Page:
The Resting Bitch Face of Punctuation

Do you abuse the exclamation point?

If you do, it might be because using the good old period is, when it comes to punctuation, the equivalent of resting bitch face. (“You’d be so much prettier if you smiled more.”)

At least, that’s one of the comments in a recent Facebook discussion about the gendered use of punctuation.


  • Let’s get this project moving forward.
  • Let’s get this project moving forward!

A female boss might write the second sentence—along with a smiling emoji—so that she’s not perceived as being too aggressive, too bossy, too something. It’s an attempt to appear enthusiastic while avoiding stepping on someone’s fragile ego, which is a dance familiar to many female bosses, no doubt.

Me, I use exclamation marks when trying to be funny or when injecting levity into a conversation. But I’m not a fan of their excessive use. I’m definitely on team period, resting bitch face be damned.

I’ll monitor this gendered use of the exclamation mark in my own email interactions and report back.

The Wonderful World of Gender Identity

When editing or writing, I try to be aware of bias. For instance, as a woman, I’ve often felt left out by male-centric language, and I don’t want to similarly cut others out of written communication. Cue the gender revolution and the ways it’s challenging language. The gender revolution is also the cover feature ofContinue Reading

Good Riddance, Boys and Girls

I recently read Sam Sommers’ Situations Matter (2011). Sommers is a psychology professor, and in the book, he deftly—and humorously—details how context affects our responses. (Our sense of responsibility plummets when we’re in a crowd, for instance.) What I find most interesting is his take on gender gaps. Turns out many gender differences are surprisinglyContinue Reading

Progressing My Editorial Knowledge

I had some free time today, so I perused Peck’s English Pointers. (Frances Peck is a well-known Canadian editor.) Here’s a sentence submitted to Peck for her scrutiny: The department continues to progress this matter at a high priority and, given the magnitude of change and rule harmonization required for reflectorization of every rail carContinue Reading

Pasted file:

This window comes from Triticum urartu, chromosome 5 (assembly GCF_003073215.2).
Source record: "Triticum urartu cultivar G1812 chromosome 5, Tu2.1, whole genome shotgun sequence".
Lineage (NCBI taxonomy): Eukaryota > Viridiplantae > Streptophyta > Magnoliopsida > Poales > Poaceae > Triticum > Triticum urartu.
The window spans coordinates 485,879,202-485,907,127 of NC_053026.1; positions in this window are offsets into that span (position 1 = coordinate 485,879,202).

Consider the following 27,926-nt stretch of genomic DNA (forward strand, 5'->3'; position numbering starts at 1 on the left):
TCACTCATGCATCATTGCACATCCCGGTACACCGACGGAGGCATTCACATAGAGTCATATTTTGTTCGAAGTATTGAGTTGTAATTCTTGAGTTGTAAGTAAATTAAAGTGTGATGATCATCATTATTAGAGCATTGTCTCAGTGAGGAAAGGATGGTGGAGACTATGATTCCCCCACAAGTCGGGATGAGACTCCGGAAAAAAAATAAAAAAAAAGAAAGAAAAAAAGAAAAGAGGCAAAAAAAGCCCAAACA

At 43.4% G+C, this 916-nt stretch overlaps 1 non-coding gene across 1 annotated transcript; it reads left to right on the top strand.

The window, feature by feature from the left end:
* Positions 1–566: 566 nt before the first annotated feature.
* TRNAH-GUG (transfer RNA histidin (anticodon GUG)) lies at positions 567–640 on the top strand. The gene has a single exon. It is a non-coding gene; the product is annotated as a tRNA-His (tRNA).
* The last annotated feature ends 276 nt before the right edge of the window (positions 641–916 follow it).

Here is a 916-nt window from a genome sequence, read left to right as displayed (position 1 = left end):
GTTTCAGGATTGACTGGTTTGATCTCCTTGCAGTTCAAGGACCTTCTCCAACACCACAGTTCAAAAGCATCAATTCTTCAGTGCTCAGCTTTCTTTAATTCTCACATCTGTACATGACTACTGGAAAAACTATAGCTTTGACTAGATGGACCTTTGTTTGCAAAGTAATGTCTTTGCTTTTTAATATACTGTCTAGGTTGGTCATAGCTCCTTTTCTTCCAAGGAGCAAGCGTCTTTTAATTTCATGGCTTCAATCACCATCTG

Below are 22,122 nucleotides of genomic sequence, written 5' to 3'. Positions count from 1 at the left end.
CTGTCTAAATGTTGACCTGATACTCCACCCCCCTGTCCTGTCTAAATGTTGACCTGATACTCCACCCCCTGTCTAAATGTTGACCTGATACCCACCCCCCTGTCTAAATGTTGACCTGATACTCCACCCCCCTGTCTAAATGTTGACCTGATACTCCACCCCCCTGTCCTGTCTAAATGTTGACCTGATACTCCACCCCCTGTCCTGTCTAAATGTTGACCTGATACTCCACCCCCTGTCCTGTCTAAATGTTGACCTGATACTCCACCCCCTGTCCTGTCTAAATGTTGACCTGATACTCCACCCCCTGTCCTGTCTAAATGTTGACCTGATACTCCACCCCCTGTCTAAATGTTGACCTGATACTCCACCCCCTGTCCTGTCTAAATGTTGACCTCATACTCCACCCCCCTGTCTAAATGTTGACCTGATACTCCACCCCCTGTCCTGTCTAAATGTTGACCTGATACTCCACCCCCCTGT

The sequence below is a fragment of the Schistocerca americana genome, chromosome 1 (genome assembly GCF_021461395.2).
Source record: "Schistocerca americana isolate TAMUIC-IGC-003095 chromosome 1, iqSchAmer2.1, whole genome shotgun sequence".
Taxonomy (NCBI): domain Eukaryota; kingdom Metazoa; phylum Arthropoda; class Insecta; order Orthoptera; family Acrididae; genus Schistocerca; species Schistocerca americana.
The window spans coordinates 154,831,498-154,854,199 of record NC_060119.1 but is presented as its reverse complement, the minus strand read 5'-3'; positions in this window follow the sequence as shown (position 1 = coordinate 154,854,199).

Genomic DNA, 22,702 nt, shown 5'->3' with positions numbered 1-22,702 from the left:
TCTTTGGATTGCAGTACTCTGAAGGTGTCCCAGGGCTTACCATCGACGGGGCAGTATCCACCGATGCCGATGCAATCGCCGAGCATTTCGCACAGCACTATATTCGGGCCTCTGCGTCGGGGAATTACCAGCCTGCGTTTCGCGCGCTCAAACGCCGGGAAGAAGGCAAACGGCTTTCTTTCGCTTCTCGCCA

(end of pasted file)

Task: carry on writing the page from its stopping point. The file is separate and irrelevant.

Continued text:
Live from Corinne Wasilewski

Corinne Wasilewski is a new Mansfield Press author with a recently published novel called Live from the Underground. Last week, I attended Mansfield’s fall book launch, where I had the pleasure of hearing the author read and the opportunity to buy the book. (Full disclosure: Wasilewski is my sister.) This is a thoughtful, well-written storyContinue Reading

Find Your Inner Curmudgeon

I recently came across a pithy little book of 35 life tips, written by older baby boomer Charles Murray and addressed to millennials. The book is called The Curmudgeon’s Guide to Getting Ahead, and I disagree with reviewers on Goodreads who dismiss the author as an old white guy hiding behind the ruse of curmudgeonlinessContinue Reading

Invisible Me

Kirstine Stewart, vice-president of Twitter, has a new book out about female leadership. (Flare posted an excerpt.) No doubt Stewart has many stories to tell. And I’m always eager to hear the experiences of women, because the female experience is rarely articulated—and females are often not articulated to. I was lamenting recently that there are many so-calledContinue Reading

Edit for Good, Not Ego

My last post was about persnickety copy editors, dubbed assertionists. This xkcd cartoon beautifully conveys the problem with assertionists. Maya Angelou once said that people will forget what you said or did, but they’ll remember how you made them feel. Readers may forget your content, but they won’t forget how your use of language madeContinue Reading

Copy Editor as Assertionist

Carol Fisher Saller, author of one of my fav editing books, The Subversive Copy Editor, was the keynote speaker at Editors Canada’s first international conference in June. She spoke about assertionists, those pesky grammar sticklers who insist on blindly following grammar rules. She wondered what was bugging these copy editors, and she suggested that assertionists bemoanContinue Reading

Inclusive Editing

I recently bought three books on theology. When I was paying for them, the cashier told me he had once been interested in theology, and he suggested I read Aldous Huxley. I muttered my thanks and left. Outside the store, I turned to my companion and said, “Can you believe that guy? He was interestedContinue Reading